When my husband and I moved to Michigan last fall we were anxious for spring to come so we could explore all the lighthouses in Michigan.
That story is told in:
However, when spring came so did the rainy, cloudy days most of the Midwest has been experiencing. We did have one beautiful weekend in May and we made a visit to Big Red Lighthouse in Holland, Mi.
Big Red – Most Photographed Lighthouse in Michigan
While there we enjoyed the tulips that were everywhere in the town. (If you ever get a chance to come to Holland for the Tulip Festival, take it. You will not regret it.)
Welkom to Tulip Time
Sitting in our new home wishing, praying for some sunny days, finally we woke up Saturday to a perfect summer day. Grabbing our camera, our Michigan travel book, we headed west to Lake Michigan.
When we take road trips we do not follow the beaten path. For the most part we stay off the interstates and take all the side roads. It takes longer but the trip is much more interesting. Taking the back roads, we never know what we will see that will catch our eyes. Many times we have found many interesting places that those who only travel the interstate never know exist.
We do take our GPS in case we get completely lost or if we get tired and want to find the quickest way to our destination. But our own GPS is to just head in the direction of our journey’s end and “follow our nose” until we reach our target.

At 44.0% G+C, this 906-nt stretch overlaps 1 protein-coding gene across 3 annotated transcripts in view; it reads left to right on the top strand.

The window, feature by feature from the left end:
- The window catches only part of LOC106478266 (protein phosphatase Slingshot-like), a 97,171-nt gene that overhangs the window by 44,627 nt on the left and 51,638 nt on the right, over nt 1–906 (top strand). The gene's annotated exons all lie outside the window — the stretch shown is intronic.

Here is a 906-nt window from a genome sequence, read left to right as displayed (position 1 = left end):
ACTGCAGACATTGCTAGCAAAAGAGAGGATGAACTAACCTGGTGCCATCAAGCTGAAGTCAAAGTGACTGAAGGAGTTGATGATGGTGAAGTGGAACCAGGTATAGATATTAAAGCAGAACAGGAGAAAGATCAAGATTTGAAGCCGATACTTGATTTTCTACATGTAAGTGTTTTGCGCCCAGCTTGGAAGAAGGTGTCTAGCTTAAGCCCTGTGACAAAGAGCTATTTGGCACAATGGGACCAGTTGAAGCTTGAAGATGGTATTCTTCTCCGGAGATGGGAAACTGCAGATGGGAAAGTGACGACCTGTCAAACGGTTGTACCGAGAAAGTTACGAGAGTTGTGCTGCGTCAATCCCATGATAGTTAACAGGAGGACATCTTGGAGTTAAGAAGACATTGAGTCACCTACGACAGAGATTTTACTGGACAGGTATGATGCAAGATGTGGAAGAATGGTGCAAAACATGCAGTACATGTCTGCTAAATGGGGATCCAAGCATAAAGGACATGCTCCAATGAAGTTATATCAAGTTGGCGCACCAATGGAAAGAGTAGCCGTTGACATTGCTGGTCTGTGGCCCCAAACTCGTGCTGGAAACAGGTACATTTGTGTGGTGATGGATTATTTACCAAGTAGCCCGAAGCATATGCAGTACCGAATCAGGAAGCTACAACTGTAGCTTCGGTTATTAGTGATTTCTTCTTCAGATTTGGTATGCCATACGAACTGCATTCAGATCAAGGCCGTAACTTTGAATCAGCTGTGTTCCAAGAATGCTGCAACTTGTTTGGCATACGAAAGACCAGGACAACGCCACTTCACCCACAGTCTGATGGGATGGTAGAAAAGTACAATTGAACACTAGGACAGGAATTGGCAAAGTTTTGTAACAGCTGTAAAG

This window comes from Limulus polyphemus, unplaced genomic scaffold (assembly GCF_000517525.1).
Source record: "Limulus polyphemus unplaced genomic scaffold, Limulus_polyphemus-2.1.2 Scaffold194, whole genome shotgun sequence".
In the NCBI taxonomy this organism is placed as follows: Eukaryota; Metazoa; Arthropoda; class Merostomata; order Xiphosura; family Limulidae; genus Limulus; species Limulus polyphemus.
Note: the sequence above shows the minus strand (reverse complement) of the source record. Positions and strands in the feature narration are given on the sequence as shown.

Our first stop on Saturday’s trip was the beach at Muskegon. After the rainy, damp spring, what a sight to see the white sand the beautiful lake with the bright blue sky.
Walking along the sand, we headed to the lighthouse there. Muskegon’s first lighthouse was built in 1851. In 1870 a house was built for the light keeper. This replaced the 1851 lighthouse and was topped with a cast-iron lantern room for a light. In time a fog horn structure was built with an elevated walk to connect the lighthouse with the fog horn.
In 1903 the existing wooden building was replaced with a conical steel tower, the Muskegon South Pierhead Light. In 1929 the Muskegon South Breakwater Light was built.
Like many of these historic lighthouses over time they have deteriorated. The Federal Government awarded both the Muskegon South Pierhead and the South Breakwater lighthouses to the Michigan Lighthouse Conservancy in June. They have both been listed on the National Register of Historic Places. The US Coast Guard still is in charge of the lights at the top and the fog signal.
Tours are granted but since my knees are old and arthritic, we chose to just view from the beach, but I can imagine what a view it would be to climb to the top.
Muskegon South Pierhead Light
Muskegon South Breakwater Light
We drove on south to Grand Haven to the see the two lights there. The two lighthouses are connected by a lighted catwalk and we were looking forward to taking a walk along the pier. However, when we arrived at the beach, the traffic was terrible. We drove and drove but could find no parking space. Again, because of my knees, we could not park too far away and walk down to the lighthouses.
So, disappointed, we tried to take some pictures from a distance.
I wish we could have been closer because the outer light from a distance looks a lot like Big Red Lighthouse.
We thought we would go back during the week when maybe the crowds were be smaller but my Michigan friends tell me it is a popular spot. So – we will just settle for a look from a distance and move on to our next adventure chasing lighthouses.